Questions to Ask About Chemotherapy

Before choosing chemo as a treatment option, you should understand the expected benefits, side effects, and risks. You will also have to give your written permission to get chemo. (This is called informed consent.)

Consider asking your doctor or nurse these questions before signing the consent form. It may help to write down questions to take with you to your next visit. Learn as much as you can about your treatment, and get an idea of the expected outcome.

  • Which chemo drugs will I be given?
  • How will the drugs be given to me?
  • How often will I need to get chemo?
  • How long will my treatments last?
  • Where will I get chemo?
  • What’s the goal of chemo for my cancer?
  • What are the chances that the chemo will work?
  • Are there other ways to reach the same goals?
  • How will I know if the chemo is working?
  • What will we do if this chemo doesn’t work?
  • What are the risks and side effects of the chemo I will be taking? How do these side effects compare with side effects of other treatments?
  • What can I do to get ready for treatment and decrease the chance of side effects?
  • Can I take my other medicines, vitamins, and/or supplements while getting chemo?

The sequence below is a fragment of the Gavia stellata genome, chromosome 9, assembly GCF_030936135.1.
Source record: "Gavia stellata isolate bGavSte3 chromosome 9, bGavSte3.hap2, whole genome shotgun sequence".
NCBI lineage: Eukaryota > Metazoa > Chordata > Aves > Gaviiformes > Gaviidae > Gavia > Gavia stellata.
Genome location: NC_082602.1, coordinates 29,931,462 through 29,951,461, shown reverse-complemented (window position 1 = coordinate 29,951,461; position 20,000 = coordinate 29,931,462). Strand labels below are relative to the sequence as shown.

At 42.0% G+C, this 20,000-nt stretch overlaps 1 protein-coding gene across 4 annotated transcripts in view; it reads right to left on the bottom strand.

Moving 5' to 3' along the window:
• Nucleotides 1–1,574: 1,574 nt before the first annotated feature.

• Will I need to change my diet in any way? Can I drink alcohol?
  • Will I need to change my activities? Exercise? Sexual activities?
  • Will chemo affect my ability to have children?
  • Will I be able to work while getting chemo?
  • Will I also need surgery, radiation, or both? If so, when and why? What results can I expect?
  • If I have chemo after surgery or radiation, will it kill any remaining cancer cells? Could chemo be used alone?
  • Can I take part in a clinical trial?
  • How much will chemo cost? Will my health insurance cover it?
  • If the insurance company asks for a second opinion, or if I would like to get one, can you suggest someone for me to see?

Here are some tips to help you remember your doctor’s answers:

  • Take notes during your visits. Don’t feel shy about asking your doctor to slow down if you need more time to write. Ask questions if you don’t understand something.
  • If you can, record your visit so you won’t miss anything. But first ask your doctor if it’s OK to record your talks.
  • Consider taking a friend or relative with you to help you understand what your doctor says during the visit, to take notes, and to help refresh your memory afterward.

You might want to look at After Diagnosis: A Guide for Patients and Families for more ideas about the things you and your family may want to know.

The American Cancer Society medical and editorial content team
Our team is made up of doctors and master’s-prepared nurses with deep knowledge of cancer care as well as journalists, editors, and translators with extensive experience in medical writing.

Last Medical Review: February 11, 2016 Last Revised: February 11, 2016

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